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I am working on an assignment where I am implementing the unix history command in a shell. In my program I have written a signal handler for SIGINT. When a user enters (ctrl)(c) their history is displayed.

When my program terminates I need to store the history in a file. Is there an easy way to detect when my program has exited? Or do I need to have a signal handler for every type of signal ((ctrl)(d), pausebreak, etc).

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One other option is to ensure that your history is up to date on disk at all times (within the limits of the system calls you use). When you go to execute a command, you launch the command and write the history file. Then, if the program is terminated, the history is up to date on disk, ready for the next time the shell is run. –  Jonathan Leffler Nov 28 '12 at 3:56

2 Answers 2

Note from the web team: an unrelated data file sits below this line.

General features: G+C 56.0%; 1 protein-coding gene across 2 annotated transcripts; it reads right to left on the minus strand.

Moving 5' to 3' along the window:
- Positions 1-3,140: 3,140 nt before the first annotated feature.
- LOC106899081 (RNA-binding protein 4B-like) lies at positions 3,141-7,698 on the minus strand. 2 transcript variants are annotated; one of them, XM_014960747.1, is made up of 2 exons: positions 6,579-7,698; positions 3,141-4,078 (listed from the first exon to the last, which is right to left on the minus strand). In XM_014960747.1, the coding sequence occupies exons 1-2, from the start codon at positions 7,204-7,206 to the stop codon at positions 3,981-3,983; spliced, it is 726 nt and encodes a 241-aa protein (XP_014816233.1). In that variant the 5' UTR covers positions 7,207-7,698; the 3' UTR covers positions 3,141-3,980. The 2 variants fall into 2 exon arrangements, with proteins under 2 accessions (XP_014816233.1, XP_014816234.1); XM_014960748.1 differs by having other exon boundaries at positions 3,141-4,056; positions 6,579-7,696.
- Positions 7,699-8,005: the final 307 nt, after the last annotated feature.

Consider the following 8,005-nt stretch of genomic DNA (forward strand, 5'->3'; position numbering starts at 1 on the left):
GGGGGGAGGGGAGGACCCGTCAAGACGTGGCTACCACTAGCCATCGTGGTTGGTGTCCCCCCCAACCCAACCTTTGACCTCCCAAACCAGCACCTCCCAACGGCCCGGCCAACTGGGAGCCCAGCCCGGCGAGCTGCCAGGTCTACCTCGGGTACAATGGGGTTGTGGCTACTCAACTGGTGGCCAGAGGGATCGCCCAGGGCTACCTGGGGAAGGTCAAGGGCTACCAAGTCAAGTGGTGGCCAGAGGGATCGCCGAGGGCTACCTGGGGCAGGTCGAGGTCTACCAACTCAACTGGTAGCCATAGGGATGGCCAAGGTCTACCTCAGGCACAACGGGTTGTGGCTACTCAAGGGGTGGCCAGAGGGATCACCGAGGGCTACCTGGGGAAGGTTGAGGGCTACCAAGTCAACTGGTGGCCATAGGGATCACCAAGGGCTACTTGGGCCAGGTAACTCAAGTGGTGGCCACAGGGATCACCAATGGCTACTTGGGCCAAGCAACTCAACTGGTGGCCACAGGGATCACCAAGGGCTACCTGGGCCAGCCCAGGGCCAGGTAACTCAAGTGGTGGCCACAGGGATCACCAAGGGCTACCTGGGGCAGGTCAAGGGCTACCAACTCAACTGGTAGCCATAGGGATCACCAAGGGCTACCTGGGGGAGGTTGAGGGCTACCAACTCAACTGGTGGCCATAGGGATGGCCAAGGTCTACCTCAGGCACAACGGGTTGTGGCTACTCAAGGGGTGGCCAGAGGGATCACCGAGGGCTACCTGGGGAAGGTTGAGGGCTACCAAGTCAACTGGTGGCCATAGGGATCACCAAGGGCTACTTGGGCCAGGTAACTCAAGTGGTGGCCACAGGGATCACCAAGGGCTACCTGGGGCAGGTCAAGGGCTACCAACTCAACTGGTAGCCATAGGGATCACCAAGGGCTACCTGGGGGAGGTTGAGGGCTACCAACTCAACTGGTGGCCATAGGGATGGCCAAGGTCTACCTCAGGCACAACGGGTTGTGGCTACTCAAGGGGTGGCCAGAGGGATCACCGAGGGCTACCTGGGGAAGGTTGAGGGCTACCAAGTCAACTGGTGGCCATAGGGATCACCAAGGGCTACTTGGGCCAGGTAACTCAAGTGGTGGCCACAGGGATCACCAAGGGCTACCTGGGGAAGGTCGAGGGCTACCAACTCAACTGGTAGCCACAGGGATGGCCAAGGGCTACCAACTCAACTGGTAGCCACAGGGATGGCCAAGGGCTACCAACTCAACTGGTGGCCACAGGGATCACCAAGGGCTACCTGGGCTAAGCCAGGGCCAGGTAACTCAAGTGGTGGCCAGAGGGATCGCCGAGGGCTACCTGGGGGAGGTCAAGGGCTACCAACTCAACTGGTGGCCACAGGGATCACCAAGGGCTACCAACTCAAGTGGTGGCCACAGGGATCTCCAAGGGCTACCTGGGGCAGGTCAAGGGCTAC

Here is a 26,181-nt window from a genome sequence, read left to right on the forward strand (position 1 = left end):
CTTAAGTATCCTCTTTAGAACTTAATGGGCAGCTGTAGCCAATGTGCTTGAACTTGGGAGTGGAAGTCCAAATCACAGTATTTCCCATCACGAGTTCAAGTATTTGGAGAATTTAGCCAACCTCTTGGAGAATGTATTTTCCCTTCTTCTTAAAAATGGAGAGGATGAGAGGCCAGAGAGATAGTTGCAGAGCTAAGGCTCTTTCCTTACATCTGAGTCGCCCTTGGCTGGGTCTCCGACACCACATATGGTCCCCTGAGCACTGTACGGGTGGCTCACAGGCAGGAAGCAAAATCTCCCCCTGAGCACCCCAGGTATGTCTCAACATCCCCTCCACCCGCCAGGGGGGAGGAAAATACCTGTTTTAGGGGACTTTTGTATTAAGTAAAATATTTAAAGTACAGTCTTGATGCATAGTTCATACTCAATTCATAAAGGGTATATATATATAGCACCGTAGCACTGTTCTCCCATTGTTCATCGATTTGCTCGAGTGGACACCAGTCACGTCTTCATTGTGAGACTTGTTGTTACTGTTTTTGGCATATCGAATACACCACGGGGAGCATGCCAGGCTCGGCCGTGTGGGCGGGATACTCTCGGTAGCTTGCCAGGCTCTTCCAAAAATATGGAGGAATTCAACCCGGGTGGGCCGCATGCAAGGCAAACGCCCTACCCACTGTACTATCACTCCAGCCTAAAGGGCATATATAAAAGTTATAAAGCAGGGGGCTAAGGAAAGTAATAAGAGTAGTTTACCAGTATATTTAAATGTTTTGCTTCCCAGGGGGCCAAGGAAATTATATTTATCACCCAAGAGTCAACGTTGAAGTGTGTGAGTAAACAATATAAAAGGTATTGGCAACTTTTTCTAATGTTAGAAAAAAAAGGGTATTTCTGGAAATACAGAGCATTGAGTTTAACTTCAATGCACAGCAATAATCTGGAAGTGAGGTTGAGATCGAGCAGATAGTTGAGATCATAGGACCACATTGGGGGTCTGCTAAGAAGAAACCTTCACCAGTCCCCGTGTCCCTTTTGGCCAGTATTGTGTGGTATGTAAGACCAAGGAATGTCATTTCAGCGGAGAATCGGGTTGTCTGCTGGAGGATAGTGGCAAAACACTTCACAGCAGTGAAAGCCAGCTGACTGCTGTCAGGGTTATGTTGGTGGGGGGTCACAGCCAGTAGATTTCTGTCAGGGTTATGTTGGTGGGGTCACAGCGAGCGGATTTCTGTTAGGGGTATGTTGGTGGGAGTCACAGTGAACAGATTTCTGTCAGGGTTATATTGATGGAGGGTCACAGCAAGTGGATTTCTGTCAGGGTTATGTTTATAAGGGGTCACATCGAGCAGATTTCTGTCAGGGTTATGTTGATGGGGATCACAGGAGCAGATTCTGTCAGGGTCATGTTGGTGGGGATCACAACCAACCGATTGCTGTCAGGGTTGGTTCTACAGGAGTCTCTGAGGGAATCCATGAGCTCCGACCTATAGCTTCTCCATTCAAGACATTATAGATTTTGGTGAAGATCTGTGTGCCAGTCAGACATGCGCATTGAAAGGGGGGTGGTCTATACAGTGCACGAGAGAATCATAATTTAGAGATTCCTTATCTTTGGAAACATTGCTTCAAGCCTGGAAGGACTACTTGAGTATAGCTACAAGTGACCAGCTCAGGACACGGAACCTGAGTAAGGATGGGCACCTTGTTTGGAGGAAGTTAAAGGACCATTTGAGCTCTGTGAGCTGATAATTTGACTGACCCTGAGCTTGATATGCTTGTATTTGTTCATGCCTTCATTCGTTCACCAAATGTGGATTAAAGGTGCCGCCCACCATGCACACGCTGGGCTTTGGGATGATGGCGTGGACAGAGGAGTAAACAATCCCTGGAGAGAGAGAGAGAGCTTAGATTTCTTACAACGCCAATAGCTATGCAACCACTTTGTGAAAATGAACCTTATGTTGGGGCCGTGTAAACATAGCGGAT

up vote 5 down vote accepted

atexit() is probably what you're looking for, see the manual page: man 3 atexit

Usage is something like:

#include <stdlib.h>

static void save_the_file(void)
{
    /* ... */
}

int main()
{
    atexit(save_the_file);
    return 0;
}

Another option is to use the destructor attribute (GCC/Clang):

static __attribute__((destructor)) void save_the_file(void)
{
     /* your code */
}
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Thanks, I'll check it out now. –  user1754045 Nov 28 '12 at 3:28

atexit is that. But if you want to follow SIGKILL also, you need watcher-process that call waitpid().

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